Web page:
The audits could be coming. Not just the targeted ones, or a funnel into the Alternative Dispute Resolution (ADR) program. Full-blow FEC audits that campaigns will need professional assistance to handle.
That’s a prediction from Diane Evans, a well-known Democratic compliance consultant who for years was a collaborator with attorney Marc Elias, first during his days at Perkins Coie LLP and later his own practice.
Earlier this year, Evans stepped down as principal of Evans & Katz, the compliance shop she founded 27 years ago. E&K subsequently relaunched as Katz Compliance, headed by Cassie Tinsmon, a 15-year veteran of the firm.
Campaign finance enforcement has been ramping up and candidates can expect more of it, Evans told C&E in one of the first interviews she’s done after three decades in the industry. Part of the reason is that the FEC has reestablished a quorum, but at the same time it is also tightening ties with other law enforcement agencies. On April 19, the FEC approved a new Memorandum of Understanding between it and the Justice Department “to promote the enforcement of the federal campaign finance laws.”
“I do believe that, after a long period of time where things had been handled [primarily] by these targeted audits, we’re gonna see more full-blown audits taking place,” she said.
Candidates shouldn’t think about fighting one of these enforcement actions with a box of receipts and their accountant cousin who filed the forms. “I think that they’re not going to be taken seriously anymore if they don’t hire professionals —either contracting or to hire them internally,” said Evans. “I believe it’s best from a checks-and-balances perspective to have an outside compliance firm.”
Now, three decades ago compliance was a kitchen table business. In fact, that was partly where Evans’ firm started after moving out of her basement. But with campaign spending records getting continuously broken cycle after cycle, it’s grown into a sector of the campaign industry. But compliance as a budget line item still has further to grow, Evans added. Particularly if candidates want to avoid being a victim of fraud.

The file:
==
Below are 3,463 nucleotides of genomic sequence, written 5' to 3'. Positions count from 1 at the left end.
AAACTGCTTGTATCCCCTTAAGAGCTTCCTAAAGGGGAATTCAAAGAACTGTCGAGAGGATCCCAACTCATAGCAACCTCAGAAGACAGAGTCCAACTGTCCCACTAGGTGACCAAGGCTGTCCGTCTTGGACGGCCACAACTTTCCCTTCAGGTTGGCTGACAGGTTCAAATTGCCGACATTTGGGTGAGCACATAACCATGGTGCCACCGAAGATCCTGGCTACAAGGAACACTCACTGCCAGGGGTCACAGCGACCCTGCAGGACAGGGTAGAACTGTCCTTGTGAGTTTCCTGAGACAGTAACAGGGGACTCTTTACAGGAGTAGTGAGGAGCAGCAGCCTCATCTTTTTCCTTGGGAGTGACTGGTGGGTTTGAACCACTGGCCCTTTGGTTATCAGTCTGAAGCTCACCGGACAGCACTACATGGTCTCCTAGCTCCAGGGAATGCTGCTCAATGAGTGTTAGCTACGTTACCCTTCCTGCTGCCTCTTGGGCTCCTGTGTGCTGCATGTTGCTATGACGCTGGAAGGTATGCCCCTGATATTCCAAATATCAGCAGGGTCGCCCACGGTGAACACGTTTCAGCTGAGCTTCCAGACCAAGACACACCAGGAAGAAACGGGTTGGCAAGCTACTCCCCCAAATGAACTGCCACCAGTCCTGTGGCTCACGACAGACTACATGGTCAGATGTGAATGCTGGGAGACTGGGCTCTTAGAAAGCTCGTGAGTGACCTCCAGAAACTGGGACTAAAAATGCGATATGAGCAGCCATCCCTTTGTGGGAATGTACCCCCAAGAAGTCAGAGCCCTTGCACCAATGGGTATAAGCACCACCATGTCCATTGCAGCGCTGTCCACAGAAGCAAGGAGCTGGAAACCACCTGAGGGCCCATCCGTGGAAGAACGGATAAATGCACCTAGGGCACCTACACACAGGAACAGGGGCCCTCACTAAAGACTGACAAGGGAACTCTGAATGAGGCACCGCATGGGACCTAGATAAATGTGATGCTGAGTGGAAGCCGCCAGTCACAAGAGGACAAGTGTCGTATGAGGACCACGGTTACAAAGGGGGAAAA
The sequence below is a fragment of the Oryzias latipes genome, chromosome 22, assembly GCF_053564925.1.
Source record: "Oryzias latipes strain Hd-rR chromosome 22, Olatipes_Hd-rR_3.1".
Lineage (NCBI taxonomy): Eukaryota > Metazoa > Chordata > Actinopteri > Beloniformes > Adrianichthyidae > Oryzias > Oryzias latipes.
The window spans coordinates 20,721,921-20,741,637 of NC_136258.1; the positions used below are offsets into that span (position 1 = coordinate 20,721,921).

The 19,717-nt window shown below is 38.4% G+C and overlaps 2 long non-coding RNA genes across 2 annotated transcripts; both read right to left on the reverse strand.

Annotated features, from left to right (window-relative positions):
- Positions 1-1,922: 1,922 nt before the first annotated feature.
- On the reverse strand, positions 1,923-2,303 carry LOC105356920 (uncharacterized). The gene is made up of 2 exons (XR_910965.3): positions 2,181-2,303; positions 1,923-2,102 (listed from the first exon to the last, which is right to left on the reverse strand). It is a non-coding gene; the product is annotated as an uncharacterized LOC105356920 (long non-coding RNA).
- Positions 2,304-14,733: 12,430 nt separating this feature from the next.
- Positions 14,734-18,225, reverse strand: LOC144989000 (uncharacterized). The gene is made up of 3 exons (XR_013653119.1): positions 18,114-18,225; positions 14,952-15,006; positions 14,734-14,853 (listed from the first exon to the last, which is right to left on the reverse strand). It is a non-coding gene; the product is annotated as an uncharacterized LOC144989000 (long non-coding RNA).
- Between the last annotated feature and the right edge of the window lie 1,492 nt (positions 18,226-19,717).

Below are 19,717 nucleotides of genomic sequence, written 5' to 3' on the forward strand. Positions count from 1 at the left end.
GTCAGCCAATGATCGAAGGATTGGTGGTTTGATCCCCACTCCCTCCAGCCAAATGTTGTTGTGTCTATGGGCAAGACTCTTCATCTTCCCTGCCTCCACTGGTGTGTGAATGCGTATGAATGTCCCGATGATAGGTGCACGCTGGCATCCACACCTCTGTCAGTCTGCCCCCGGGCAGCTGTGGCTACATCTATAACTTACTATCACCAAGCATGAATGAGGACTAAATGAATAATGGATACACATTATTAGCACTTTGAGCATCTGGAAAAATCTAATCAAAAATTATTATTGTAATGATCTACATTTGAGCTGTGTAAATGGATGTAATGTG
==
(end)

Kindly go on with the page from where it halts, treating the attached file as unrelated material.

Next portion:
A fake invoice is more likely to get through approvals without a full-time compliance staffer or consultant, particularly after a cycle wraps and leadership scatter.
“There’s no one remaining with institutional knowledge of what went on during the campaign, and [if] you don’t have good record-keeping practices in place, that’s where it happens,” she said. “There’s maybe one person left who is signing the checks and issuing the e-payments to the offenders.”
Evans also said she believes that the FEC will have to revise the $200 itemized donation reporting requirement, which in the era of small-dollar contributions can push reports to thousands of pages.
“You want to be compliant, you want to make sure you’re taking money from the right sources. But we have to look at the practicality of this situation,” Evans said. “And I think that it is overly burdensome to everyone involved to have to disclose these because once they itemize a $200 [contribution], if they give another $5, they give another $10, they give another $20, all of those contributions then itemize for the duration of that election cycle.
“My belief is that we should increase the level for itemization to like $500 or $1,000.”